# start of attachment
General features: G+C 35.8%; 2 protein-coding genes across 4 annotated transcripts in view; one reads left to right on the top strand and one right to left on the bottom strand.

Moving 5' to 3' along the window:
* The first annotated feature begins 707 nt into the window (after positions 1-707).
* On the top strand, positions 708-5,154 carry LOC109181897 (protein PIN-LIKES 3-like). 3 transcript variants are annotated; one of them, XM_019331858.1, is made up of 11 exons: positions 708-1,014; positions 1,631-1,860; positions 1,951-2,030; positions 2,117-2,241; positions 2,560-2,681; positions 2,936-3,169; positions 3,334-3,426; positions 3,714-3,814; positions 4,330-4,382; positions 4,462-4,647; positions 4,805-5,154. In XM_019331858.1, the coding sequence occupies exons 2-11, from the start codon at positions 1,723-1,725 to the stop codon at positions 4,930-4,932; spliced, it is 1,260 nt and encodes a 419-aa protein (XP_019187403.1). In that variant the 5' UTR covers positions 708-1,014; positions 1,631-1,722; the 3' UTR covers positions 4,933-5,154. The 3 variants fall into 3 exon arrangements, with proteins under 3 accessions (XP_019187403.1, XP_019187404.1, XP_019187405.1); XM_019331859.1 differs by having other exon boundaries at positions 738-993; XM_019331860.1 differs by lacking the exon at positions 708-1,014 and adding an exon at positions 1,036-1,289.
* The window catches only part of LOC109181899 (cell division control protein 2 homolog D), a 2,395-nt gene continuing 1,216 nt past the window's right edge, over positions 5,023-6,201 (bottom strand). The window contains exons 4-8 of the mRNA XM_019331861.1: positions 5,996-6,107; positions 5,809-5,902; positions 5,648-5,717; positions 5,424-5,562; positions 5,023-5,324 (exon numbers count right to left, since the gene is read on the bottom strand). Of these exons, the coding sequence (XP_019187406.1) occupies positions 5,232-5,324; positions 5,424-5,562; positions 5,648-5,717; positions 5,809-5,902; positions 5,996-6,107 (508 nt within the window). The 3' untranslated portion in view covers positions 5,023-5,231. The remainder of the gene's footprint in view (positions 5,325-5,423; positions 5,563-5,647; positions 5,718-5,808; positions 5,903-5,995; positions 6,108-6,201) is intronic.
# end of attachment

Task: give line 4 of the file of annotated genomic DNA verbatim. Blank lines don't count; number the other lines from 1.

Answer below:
* On the top strand, positions 708-5,154 carry LOC109181897 (protein PIN-LIKES 3-like). 3 transcript variants are annotated; one of them, XM_019331858.1, is made up of 11 exons: positions 708-1,014; positions 1,631-1,860; positions 1,951-2,030; positions 2,117-2,241; positions 2,560-2,681; positions 2,936-3,169; positions 3,334-3,426; positions 3,714-3,814; positions 4,330-4,382; positions 4,462-4,647; positions 4,805-5,154. In XM_019331858.1, the coding sequence occupies exons 2-11, from the start codon at positions 1,723-1,725 to the stop codon at positions 4,930-4,932; spliced, it is 1,260 nt and encodes a 419-aa protein (XP_019187403.1). In that variant the 5' UTR covers positions 708-1,014; positions 1,631-1,722; the 3' UTR covers positions 4,933-5,154. The 3 variants fall into 3 exon arrangements, with proteins under 3 accessions (XP_019187403.1, XP_019187404.1, XP_019187405.1); XM_019331859.1 differs by having other exon boundaries at positions 738-993; XM_019331860.1 differs by lacking the exon at positions 708-1,014 and adding an exon at positions 1,036-1,289.